UK London Editions Comics
Release Date: August 14, 1986
Skeletor: Lord of the Air
The Space Race
Cover by: José María Ortiz Tafalla
This issue’s cover is based around the second story “Skeletor: Lord of the Air”; although the scene it depicts does not come directly from that story, for the cover shows He-Man atop (presumably) Stridor, who does not appear in that story. Stridor does however appear in this issue’s third story, “The Space Race”. Many fans will notice that ‘Stridor’ is actually coloured as Night Stalker, Skeletor’s evil war horse (who also appears in “The Space Race”) – though this is almost certainly a mere error on the colourists’ part.
After much teasing and hints throughout previous issues, this issue’s intro page finally reveals how She-Ra will be introduced to the London Editions comics – with a free She-Ra comic to be given away with the next issue of MOTU, to be followed by a fortnightly She-Ra comic that will come out every alternate week from the MOTU one! Issue #12 is set to be a particularly special issue.
Story 1: “Hordak’s Captives”
Writer: Brian Clarke
Art: José María Ortiz Tafalla
Synopsis: Hordak and the Evil Horde attack the village of the Dinoreps, a peaceful race of creatures who are unaware of the war that ravages Eternia. The Horde minions herd them into Hordak’s makeshift prison camp, and Hordak sends Leech to Castle Grayskull, with a pair of Electro-Bonds. In Castle Grayskull, He-Man and Sy-Klone are working out in the castle gym when the intruder alarm sounds. The two heroes venture outside the castle, where they are greeted by Leech, who tells them that Hordak has taken the Dinoreps captive and will destroy them unless He-Man surrenders the keys of Grayskull to him. He-Man agrees to accompany Leech to the Dinorep village in the strength-sapping Electro-Bonds, but before he leaves, reminds Sy-Klone that he knows what he must do next. Leech brings He-Man to the Dinorep village, but Hordak is furious when Leech reveals he let Sy-Klone go free – and sure enough, at that moment Sy-Klone comes to He-Man’s rescue, using his strength and speed to break He-Man free from the Electro-Bonds. Furiously, Hordak threatens to detonate a Posibomb and destroy everyone in the village if He-Man comes any closer to him. As Modulok attempts to take He-Man captive, He-Man inhales deeply into his powerful lungs and lets out a jet of high-powered air that knocks the Posibomb out of Hordak’s grasp. He-Man and Sy-Klone then make short work of Hordak’s henchmen, freeing the Dinoreps in the process, and Hordak teleports away, vowing to unleash his Horde Troopers on He-Man next time round. The rest of the Horde quickly retreat, and the freed Dinoreps pledge their alliance to He-Man and the Masters.
Review: Like many issues at this stage, Issue #11 opens with a Horde-based story, and this one introduces us to a new race on Eternia, the Dinoreps, as well as developing the heroic duo of He-Man and Sy-Klone; the latter having become by now He-Man’s most regular sidekick in these opening stories.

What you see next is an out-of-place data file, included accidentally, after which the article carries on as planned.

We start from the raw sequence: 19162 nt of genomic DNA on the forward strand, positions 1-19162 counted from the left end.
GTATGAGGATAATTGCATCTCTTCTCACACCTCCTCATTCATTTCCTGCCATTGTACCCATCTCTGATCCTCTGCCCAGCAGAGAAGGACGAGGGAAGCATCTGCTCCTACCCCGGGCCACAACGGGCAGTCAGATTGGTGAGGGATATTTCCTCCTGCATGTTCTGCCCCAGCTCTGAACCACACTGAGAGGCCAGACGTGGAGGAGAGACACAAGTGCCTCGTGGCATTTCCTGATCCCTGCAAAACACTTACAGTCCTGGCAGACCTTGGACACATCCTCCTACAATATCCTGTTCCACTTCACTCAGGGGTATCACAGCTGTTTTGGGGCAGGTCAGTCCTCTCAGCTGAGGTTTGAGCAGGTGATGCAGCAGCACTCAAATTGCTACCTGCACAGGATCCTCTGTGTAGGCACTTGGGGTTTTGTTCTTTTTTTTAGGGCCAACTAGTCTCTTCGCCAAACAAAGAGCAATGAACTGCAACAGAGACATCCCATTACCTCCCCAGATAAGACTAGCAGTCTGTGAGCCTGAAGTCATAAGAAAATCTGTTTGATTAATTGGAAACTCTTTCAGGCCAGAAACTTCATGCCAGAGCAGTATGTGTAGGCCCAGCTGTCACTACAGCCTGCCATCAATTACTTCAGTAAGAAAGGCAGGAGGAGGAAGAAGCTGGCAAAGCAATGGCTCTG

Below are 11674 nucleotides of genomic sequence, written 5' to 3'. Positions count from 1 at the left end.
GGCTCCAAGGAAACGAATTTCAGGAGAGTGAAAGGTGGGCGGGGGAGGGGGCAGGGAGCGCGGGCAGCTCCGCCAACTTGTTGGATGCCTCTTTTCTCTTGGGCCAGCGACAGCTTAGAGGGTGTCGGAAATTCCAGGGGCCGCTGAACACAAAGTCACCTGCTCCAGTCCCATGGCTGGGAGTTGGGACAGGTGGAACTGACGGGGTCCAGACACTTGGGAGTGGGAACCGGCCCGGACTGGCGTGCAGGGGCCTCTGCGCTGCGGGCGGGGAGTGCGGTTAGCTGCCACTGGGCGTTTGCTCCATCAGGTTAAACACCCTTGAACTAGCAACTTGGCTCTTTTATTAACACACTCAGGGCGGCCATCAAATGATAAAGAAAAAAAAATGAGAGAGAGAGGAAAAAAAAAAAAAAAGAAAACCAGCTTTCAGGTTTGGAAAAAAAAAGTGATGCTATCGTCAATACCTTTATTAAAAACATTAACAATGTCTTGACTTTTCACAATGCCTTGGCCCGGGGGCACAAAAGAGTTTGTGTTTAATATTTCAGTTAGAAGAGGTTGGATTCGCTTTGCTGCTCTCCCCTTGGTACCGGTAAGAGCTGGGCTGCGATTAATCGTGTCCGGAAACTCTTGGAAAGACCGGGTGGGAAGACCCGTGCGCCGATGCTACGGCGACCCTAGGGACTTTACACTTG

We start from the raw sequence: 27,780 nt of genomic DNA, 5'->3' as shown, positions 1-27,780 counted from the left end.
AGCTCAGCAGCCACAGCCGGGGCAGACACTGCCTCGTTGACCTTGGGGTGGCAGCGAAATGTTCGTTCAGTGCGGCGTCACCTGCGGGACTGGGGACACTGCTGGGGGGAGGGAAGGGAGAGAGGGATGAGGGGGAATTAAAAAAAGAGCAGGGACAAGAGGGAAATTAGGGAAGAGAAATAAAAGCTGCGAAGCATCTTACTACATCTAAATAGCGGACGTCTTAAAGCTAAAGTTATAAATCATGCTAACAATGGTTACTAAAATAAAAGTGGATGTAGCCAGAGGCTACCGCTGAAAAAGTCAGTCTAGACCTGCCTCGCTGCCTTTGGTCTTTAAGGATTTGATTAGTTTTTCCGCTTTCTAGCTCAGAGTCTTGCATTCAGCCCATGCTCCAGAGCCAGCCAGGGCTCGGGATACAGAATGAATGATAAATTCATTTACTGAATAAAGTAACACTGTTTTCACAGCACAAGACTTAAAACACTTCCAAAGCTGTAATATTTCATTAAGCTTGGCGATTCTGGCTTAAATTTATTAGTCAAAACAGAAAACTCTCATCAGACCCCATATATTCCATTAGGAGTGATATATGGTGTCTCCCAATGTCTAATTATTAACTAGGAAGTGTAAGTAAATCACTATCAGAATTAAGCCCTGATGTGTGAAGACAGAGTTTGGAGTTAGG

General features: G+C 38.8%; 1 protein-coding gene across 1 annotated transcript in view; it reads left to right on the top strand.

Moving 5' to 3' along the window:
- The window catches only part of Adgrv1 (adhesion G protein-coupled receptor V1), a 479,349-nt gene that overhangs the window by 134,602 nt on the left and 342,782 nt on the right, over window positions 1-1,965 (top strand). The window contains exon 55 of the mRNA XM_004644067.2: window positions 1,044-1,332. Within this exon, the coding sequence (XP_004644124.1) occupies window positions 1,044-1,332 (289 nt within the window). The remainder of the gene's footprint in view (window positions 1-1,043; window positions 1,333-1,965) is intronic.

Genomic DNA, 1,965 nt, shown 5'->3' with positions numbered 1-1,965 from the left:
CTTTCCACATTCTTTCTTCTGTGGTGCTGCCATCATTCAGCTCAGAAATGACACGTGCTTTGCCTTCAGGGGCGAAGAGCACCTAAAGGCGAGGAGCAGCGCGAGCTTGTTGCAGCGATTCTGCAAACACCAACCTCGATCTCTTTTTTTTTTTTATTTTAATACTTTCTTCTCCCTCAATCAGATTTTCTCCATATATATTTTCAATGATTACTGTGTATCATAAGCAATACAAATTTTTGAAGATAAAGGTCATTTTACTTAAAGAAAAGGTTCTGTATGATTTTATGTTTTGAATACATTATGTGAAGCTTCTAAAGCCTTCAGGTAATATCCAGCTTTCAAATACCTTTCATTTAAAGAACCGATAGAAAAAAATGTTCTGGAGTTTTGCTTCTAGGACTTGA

Like the Cat-Niks in Issue #4’s “Raiders From the Sky”, the Dinoreps are a simple, primitive tribe who live a peaceful life secluded from the rest of Eternia. Most notably, the Dinoreps are stated to be completely unaware that Eternia is engulfed in a great war between good and evil, and thus they are about to learn the hard way that they do not live on a peaceful planet. Their status makes them an easy target for the Horde, and they wind up prisoners as part of Hordak’s latest scheme to trap He-Man.
While he has still yet to play a major role in any of the stories, the artists seem to be having fun getting creative when drawing Modulok, illustrating various unusual configurations of his multiple body parts, based on the multitude of different ways the toy could be assembled. We see him here split into two separate creatures as he holds the Dinoreps at gunpoint.
Cut to Castle Grayskull, in which He-Man and Sy-Klone are working out together in the gym. This is the first time we have seen that Grayskull has a gym, and as far as I know this is a unique feature to the UK Comics, though it certainly makes sense. Sy-Klone speaks a bit of educational advice to get the young readers exercising, as he states that “A healthy body, combined with a keen mind, is the greatest weapon in the universe”!
The intruder alarm sounds as Leech reaches the Castle to carry out Hordak’s plan. Sy-Klone gets some good development in this scene – we have seen glimpses in previous stories of his youthful excitability and brashness, and this is very much showcased here, as he has to be restrained by He-Man after he almost lets his anger gets the better of him and lashes out at Leech. He-Man then tells him that he is going to comply with Leech’s instructions and accompany him to the Dinorep village, and then Sy-Klone must carry out his part of the plan, to which he semi-nervously agrees. There is a great chemistry shown here between the heroic duo, with He-Man the more methodical and calculating of the two, and Sy-Klone the younger, more excitable hero, gradually learning to curb his energetic excitability to adapt to He-Man’s more subtle, methodical and covert way of retaliating against evil.